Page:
Joshua Braff

About Joshua Braff

I grew up in South Orange, New Jersey, and went to Columbia High School. I graduated from NYU in ’91 with a BS in Education. In 1995 I entered St. Mary’s College of California. There I received an MFA in creative writing/fiction. I published three short stories during this time in national literary journals before I wrote a first novel called Digging Suburbia. I was never able to sell it but acquired my first literary agent with the book. I wrote The Unthinkable Thoughts of Jacob Green after my son turned 6 months old. The book would have three publishing offers right after I finished it two years later. I started writing Peep Show after hearing a story about a man who was an orthodox Jew, living in Long Island, who commuted to Times Square to run peep houses. The book turned out to be a complex ride about familial relationships and the tangles that disenchantment and history and self-absorption can cause. I live in California with my wife of almost 20 years and my two children, Henry and Ella. I love the game of baseball and played until I turned 40. I also love acrylic/oil painting in the Color Field genre. I’m most inspired by the painters, Barnett Newman, Dan Christensen, Kenneth Noland and Mark Rothko. I also play the guitar and drums.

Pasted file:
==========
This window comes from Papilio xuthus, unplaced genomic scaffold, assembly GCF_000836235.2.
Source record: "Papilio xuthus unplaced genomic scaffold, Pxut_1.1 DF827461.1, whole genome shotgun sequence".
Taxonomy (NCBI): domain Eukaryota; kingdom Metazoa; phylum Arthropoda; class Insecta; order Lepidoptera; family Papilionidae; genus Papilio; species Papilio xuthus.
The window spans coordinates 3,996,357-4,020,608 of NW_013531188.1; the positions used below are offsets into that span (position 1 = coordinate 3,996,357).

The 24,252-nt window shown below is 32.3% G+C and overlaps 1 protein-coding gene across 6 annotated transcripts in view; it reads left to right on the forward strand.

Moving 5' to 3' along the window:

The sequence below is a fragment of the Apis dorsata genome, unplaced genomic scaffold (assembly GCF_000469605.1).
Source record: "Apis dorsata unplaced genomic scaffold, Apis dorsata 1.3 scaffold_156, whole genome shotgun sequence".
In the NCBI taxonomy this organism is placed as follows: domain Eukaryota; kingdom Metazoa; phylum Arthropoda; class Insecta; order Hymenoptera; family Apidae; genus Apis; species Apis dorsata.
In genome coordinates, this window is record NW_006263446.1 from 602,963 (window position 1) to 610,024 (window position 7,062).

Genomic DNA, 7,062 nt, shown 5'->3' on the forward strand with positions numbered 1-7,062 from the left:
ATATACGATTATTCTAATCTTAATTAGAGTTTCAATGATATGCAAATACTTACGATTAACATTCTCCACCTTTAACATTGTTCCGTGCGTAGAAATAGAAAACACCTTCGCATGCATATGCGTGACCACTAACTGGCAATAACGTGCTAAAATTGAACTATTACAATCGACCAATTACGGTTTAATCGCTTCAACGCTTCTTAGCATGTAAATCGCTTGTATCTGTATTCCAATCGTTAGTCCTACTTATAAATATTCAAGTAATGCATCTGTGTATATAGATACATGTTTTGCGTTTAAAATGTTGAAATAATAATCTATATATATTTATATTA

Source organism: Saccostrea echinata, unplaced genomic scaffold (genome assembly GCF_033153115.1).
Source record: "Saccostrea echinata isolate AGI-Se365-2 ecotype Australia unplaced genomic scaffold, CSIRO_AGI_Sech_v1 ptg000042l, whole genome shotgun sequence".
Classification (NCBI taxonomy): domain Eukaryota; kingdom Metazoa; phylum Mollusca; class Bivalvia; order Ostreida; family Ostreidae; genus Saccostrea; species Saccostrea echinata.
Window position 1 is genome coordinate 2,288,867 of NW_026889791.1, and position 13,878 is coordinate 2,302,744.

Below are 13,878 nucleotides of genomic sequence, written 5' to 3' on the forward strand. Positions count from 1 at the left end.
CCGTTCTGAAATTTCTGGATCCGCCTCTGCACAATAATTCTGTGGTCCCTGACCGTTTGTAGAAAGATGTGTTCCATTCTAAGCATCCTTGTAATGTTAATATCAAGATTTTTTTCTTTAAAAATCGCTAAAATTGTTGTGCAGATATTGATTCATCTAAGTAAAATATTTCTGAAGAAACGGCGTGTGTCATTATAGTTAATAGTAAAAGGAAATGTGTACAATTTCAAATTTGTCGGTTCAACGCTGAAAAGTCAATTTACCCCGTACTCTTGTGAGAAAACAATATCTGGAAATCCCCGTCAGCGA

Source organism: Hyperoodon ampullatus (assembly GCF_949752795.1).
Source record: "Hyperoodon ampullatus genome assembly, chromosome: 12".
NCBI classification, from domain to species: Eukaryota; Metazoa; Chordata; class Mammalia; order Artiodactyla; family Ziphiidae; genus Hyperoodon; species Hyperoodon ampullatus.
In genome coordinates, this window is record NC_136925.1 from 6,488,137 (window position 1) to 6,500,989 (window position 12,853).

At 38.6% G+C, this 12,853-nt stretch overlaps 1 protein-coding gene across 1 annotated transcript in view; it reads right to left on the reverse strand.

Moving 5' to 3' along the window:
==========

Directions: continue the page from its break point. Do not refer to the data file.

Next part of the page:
• An ALA Notable Book
  • Barnes & Noble Discover Great New Writers (2004)
  • Top 10 Booklist 1st Novels List

Articles contributed by this author
Joshua Braff



4/1/17  PERSPECTIVE    My MFA in creative writing came from St. Mary’s College in Moraga, CA. It was 1995 and I was positive that a short story in a literary journal for zero money would be nirvana. The Alaska Quarterly Review, a lit mag that led my friends to believe I’d written fish and hibernating stories, was first to say yes. The story was about a lonely and unheard little girl who takes a bus to a ballet class on her birthday. Not a moose for miles, and the journal wanted my human condition textures. With my only dream in life fulfilled, I set out to do it again, to feel the euphoria of the “yes”, the way it found me without warning, making me a “hitter” somehow, just by answering my phone. (Continue reading)